Years from Diagnosis

Dickman et al.   Cure models for cancer patient survival                          20/21
Cure models may ﬁt poorly when early mortality is high:
Cancer of the Colon: Weibull and Mixture of Weibulls

Age Group 80+
1.0
Ederer II
Weibull
Mixture of Weibulls
0.8

Relative Survival
0.6

0.4

0.2

0.0
0            2               4             6             8             10
Years from Diagnosis

Dickman et al.   Cure models for cancer patient survival                          20/21

[1] Dickman PW, Adami HO. Interpreting trends in cancer patient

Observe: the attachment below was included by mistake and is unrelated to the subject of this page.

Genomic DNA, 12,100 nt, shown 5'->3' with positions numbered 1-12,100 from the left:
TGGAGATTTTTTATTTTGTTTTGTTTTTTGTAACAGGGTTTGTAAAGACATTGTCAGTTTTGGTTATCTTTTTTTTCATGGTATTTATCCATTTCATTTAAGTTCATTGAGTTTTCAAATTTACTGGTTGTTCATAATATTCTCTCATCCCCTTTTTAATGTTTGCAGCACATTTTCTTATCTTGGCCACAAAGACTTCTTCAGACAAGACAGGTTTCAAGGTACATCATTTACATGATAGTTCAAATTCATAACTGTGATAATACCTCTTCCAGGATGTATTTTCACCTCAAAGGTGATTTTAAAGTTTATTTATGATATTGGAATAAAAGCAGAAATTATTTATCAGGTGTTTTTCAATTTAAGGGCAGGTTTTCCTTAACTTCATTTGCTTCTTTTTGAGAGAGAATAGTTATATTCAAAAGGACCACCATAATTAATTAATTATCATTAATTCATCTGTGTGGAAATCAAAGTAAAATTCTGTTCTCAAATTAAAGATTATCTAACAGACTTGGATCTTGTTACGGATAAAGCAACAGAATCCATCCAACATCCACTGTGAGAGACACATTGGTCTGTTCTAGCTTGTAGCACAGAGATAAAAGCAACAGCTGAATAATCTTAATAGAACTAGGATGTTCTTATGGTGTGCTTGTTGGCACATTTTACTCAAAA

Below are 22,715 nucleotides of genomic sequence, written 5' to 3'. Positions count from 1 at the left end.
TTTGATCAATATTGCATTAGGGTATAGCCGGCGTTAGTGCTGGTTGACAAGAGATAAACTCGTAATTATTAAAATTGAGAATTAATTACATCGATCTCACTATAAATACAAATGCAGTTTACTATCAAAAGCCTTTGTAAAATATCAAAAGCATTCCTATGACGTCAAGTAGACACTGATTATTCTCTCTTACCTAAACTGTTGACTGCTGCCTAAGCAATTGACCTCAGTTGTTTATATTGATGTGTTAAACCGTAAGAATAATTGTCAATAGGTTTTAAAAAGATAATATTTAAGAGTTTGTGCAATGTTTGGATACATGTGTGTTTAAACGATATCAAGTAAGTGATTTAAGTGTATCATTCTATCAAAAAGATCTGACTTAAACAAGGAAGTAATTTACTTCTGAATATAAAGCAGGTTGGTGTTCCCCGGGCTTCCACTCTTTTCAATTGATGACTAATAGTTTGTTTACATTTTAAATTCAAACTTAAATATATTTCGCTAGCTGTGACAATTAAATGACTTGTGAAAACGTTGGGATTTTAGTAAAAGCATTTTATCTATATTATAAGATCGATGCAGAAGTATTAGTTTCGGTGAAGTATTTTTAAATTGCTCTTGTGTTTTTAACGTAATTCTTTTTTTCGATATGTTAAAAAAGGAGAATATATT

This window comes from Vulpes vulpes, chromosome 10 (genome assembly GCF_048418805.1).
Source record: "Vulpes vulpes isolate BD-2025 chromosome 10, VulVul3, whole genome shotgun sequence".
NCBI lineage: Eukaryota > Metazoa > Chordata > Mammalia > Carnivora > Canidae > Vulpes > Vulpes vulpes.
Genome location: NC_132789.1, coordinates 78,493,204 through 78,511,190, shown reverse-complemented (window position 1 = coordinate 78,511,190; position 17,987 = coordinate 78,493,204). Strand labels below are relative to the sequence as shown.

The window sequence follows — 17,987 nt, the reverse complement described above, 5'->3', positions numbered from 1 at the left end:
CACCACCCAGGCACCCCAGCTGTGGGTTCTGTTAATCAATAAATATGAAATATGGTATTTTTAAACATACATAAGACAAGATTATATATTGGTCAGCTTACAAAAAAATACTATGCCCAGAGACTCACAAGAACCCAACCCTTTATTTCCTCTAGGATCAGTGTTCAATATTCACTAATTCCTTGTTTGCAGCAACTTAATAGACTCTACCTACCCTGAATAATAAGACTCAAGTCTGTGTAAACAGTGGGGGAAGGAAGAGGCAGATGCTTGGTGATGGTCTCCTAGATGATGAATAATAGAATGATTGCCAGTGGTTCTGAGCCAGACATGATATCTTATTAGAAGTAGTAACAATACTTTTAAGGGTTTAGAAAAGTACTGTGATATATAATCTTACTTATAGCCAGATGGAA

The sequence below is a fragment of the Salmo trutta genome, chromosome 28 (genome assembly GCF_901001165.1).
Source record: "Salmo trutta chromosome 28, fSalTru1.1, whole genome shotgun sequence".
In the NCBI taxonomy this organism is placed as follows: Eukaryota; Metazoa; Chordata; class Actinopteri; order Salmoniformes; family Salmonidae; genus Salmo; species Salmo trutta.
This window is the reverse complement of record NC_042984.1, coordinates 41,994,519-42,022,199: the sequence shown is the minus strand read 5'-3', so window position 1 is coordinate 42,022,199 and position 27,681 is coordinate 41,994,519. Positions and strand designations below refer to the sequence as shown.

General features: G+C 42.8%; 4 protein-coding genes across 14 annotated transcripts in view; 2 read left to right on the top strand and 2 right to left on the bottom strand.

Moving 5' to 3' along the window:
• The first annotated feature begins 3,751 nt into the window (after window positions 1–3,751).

survival. J Intern Med Aug 2006;260:103–117.
[2] Ederer F, Axtell LM, Cutler SJ. The relative survival rate: A statistical
methodology. National Cancer Institute Monograph 1961;6:101–121.
[3] Ederer F, Heise H. The eﬀect of eliminating deaths from cancer on
general population survival rates. Methodological note No. 11, End
Results Evaluation Section, National Cancer Institute, Bethesda MD,
1959.
[4] Lambert PC, Dickman PW, Osterlund P, Andersson T, Sankila R,
Glimelius B. Temporal trends in the proportion cured for cancer of the
colon and rectum: A population-based study using data from the
ﬁnnish cancer registry. Int J Cancer Nov 2007;121:2052–2059.
[5] Lambert PC, Thompson JR, Weston CL, Dickman PW. Estimating
and modeling the cure fraction in population-based cancer survival
analysis. Biostatistics Jul 2007;8:576–594.

Dickman et al.   Cure models for cancer patient survival                          21/21